With CC sequencing – a non-proprietary feature – you can modulate an aspect of a sound (like filter cutoff). This is sort of like ‘Parameter Locks Lite’. Still very cool and very powerful, but not the same thing as what Electron is doing with its internal sequencers.

        1. You are describing CC sequencing and control-voltage sequencing, which are nowhere near as powerful as ‘Parameter Lock’ sequencing!

  2. No information available on their website, just a picture of the “Engine”. It seems that they are still in the “prototype mode” 😉

    1. This fills a different niche than the A4, those of us that need a flexible hardware sequencing option that is not tied to a synth or computer, especially useful if you’ve gone modular. Once you start comparing the price to single channel sequencers in eurorack, this starts to look cheap (or at least reasonable).

      Also, the elektron sequencer does not jive with everyone (I am in this boat).

  3. $700.00 for something like this isn’t really that expensive…. Look at the Cirklon or Genoqs sequencers… 2-3 times the price. Totally different animal than the A4. This is more for someone who is looking to tie all their hardware together into one big instrument. Kinda the heart of a studio or live setup. I cannot wait for this!!! There is a serious hole in the market for Engine. And at $700 I think it’s a steal of a deal!!!

    1. Yes you are. When the devices you want to sequence are hardware only, using a DAW for sequencing is a pain in the arse. You pay for features you don’t want. they require decent hardware to run and you’re occasionally stuck because of OS or app updates. The MIDI timing can be a bit iffy and it’s all just a bit awkward. A dedicated hardware sequencer works more naturally with your workflow, it feels more of a creative tool, it’s easy to use and you can see whats going on by looking at a few LED’s. Dicking around clicking on menus in a DAW makes me feel more like I’m making a spreadsheet in Excel.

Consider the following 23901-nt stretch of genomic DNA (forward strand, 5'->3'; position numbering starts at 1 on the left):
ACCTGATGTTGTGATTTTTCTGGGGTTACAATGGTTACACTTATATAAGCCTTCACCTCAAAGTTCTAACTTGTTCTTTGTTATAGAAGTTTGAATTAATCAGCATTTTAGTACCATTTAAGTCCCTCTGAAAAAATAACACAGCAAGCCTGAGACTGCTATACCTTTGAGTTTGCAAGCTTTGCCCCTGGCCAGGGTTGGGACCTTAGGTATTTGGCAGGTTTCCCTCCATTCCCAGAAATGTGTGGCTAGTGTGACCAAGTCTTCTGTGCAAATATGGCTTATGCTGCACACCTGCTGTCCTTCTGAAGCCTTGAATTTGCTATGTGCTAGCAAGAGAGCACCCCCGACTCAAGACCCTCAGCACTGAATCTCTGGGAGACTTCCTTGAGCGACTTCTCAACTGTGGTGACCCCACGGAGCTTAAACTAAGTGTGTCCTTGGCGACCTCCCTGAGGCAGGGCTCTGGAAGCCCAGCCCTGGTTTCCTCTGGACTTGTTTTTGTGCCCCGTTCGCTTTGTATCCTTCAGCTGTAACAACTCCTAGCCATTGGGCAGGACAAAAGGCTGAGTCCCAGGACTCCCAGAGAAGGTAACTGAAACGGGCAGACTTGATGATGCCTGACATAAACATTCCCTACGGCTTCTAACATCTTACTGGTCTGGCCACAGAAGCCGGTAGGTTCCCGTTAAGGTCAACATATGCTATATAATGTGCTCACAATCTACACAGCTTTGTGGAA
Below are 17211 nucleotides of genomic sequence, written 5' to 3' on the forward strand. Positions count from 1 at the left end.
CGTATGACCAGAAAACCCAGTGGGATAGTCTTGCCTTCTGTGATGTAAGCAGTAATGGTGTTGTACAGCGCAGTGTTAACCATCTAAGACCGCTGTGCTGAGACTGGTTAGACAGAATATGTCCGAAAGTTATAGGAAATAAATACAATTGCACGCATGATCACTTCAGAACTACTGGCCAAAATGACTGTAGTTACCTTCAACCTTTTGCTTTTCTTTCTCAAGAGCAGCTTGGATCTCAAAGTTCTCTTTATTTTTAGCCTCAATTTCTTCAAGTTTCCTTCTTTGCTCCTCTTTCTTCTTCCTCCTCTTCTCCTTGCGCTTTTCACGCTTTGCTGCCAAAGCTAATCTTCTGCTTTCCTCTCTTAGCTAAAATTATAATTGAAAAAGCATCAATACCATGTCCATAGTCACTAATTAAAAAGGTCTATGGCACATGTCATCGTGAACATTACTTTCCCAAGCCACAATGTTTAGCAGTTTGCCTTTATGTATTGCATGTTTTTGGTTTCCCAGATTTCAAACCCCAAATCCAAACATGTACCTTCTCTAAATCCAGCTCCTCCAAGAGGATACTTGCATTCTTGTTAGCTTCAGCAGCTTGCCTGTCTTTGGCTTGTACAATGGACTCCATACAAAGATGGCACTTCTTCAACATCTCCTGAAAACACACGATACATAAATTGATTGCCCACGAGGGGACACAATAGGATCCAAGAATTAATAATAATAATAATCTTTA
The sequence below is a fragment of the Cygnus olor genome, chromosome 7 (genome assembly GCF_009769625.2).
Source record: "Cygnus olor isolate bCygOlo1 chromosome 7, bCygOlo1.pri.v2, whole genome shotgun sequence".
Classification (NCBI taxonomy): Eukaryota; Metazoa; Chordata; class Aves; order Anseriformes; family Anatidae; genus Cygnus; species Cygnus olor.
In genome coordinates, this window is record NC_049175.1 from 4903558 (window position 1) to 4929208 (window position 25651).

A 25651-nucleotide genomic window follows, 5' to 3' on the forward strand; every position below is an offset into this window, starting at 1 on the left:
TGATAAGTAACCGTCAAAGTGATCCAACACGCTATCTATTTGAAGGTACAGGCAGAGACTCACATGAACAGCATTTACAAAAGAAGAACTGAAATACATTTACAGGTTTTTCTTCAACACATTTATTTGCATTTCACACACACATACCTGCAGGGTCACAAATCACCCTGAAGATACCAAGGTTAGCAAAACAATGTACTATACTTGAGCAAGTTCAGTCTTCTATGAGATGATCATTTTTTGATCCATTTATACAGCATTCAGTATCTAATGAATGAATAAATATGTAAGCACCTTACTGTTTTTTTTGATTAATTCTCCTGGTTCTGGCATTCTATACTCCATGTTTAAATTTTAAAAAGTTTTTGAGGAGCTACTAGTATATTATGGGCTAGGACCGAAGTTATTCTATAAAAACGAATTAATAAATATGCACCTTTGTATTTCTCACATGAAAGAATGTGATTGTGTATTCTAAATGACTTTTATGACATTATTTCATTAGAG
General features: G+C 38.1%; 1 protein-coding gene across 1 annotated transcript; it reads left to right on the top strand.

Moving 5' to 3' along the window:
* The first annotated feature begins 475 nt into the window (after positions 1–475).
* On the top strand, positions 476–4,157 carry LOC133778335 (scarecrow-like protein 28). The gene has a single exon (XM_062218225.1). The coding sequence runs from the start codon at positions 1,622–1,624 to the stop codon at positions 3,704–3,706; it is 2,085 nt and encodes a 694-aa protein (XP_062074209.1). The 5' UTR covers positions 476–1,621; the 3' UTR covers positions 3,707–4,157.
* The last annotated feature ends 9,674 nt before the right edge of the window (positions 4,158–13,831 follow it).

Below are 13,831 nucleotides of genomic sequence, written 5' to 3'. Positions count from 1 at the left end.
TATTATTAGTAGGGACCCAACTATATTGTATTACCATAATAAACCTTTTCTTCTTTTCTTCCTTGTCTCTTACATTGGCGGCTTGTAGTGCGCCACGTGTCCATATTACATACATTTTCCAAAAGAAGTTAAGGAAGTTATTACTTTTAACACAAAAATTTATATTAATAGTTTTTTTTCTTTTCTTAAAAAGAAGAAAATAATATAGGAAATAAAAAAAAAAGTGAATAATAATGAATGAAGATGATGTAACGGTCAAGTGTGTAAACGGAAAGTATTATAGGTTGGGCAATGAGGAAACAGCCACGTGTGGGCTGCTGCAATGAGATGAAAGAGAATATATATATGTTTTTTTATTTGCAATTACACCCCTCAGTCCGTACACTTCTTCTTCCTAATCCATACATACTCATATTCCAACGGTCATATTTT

It’s great to see more hardware choices, it’s weird that it’s taking this long to get something that moves past what an Alesis MMT8 could do 25 years ago. But I’d say if you haven’t tried making music with just hardware, give it a go – you might be surprised how liberating it is to not be tied to that screen and having to comply with what someone else thought would be a good workflow for you.

      1. Actually, I have programmed and sequenced hardware with CV, then MIDI…As I was quite young at the time, I’ve seen the transitions of Computer Sequencers to DAW systems.

        I just don’t see the point in using a horse-drawn wagon when you have a min-van?

        Then again, I suppose if it’s a hobby and not work, nostalgia’s worth any price… Have fun! 🙂

        1. Oh poor Tom.
          Working with hardware is kinda timeless, it works now and still later!
          Sure we both (you with software, me with hardware) could have a nice jam today..
          and again ten years from now.. oh wait, your OS doesn’t work with your latest software?
          What a pity! Let me play you some tunes!

        2. Not sure why you used a minivan as something on the “good” side of your equation? I thought minivans were pretty much universally despised as necessary evils for parents. Did you mean BMW perhaps?